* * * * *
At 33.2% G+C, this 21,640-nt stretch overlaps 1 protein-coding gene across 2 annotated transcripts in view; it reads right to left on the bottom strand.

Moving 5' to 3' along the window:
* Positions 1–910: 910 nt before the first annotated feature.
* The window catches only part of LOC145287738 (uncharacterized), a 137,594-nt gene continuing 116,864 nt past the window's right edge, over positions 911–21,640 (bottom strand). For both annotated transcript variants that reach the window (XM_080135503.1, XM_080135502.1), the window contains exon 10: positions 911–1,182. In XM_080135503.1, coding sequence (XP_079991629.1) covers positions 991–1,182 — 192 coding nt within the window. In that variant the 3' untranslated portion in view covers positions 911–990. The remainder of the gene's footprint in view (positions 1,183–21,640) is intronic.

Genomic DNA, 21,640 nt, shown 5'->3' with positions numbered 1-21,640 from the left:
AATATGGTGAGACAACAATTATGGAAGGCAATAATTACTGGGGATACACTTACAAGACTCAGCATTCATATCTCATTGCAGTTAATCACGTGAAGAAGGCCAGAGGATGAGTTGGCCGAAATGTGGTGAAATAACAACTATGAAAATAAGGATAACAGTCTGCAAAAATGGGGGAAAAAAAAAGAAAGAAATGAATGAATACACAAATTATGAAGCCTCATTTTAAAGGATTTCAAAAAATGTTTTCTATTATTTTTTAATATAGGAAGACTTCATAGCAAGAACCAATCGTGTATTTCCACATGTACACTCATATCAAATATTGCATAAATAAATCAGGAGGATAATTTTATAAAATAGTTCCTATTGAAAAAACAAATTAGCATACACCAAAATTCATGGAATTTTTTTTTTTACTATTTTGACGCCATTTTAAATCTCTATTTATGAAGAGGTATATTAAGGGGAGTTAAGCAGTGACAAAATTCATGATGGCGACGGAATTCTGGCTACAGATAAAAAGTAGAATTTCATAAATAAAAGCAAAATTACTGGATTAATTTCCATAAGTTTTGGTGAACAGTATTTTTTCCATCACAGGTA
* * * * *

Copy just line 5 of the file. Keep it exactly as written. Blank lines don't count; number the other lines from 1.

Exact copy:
Genomic DNA, 21,640 nt, shown 5'->3' with positions numbered 1-21,640 from the left: